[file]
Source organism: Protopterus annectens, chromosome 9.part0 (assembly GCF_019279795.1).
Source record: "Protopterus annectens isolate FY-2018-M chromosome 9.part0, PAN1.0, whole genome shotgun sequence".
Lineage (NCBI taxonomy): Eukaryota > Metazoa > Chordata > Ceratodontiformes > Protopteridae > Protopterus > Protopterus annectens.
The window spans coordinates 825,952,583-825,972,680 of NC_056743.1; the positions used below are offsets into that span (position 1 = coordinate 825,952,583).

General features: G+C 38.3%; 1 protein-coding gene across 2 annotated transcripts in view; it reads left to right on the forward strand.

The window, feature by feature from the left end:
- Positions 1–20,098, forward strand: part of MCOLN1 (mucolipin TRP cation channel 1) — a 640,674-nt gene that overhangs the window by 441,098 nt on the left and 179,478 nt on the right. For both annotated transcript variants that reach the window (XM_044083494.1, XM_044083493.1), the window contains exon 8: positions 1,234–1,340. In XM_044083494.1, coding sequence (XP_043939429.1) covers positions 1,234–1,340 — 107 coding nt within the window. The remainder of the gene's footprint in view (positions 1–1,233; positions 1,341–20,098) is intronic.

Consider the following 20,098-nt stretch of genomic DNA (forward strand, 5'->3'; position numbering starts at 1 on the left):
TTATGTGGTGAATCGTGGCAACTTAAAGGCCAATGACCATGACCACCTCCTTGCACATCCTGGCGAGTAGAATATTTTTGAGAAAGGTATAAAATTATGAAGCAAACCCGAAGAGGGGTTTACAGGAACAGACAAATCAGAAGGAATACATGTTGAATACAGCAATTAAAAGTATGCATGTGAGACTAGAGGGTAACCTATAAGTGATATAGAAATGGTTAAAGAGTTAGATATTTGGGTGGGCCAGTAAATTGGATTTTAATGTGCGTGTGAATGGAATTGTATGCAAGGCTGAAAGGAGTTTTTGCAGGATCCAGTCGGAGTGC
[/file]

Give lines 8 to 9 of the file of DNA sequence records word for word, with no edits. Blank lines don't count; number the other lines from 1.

Consider the following 20,098-nt stretch of genomic DNA (forward strand, 5'->3'; position numbering starts at 1 on the left):
TTATGTGGTGAATCGTGGCAACTTAAAGGCCAATGACCATGACCACCTCCTTGCACATCCTGGCGAGTAGAATATTTTTGAGAAAGGTATAAAATTATGAAGCAAACCCGAAGAGGGGTTTACAGGAACAGACAAATCAGAAGGAATACATGTTGAATACAGCAATTAAAAGTATGCATGTGAGACTAGAGGGTAACCTATAAGTGATATAGAAATGGTTAAAGAGTTAGATATTTGGGTGGGCCAGTAAATTGGATTTTAATGTGCGTGTGAATGGAATTGTATGCAAGGCTGAAAGGAGTTTTTGCAGGATCCAGTCGGAGTGC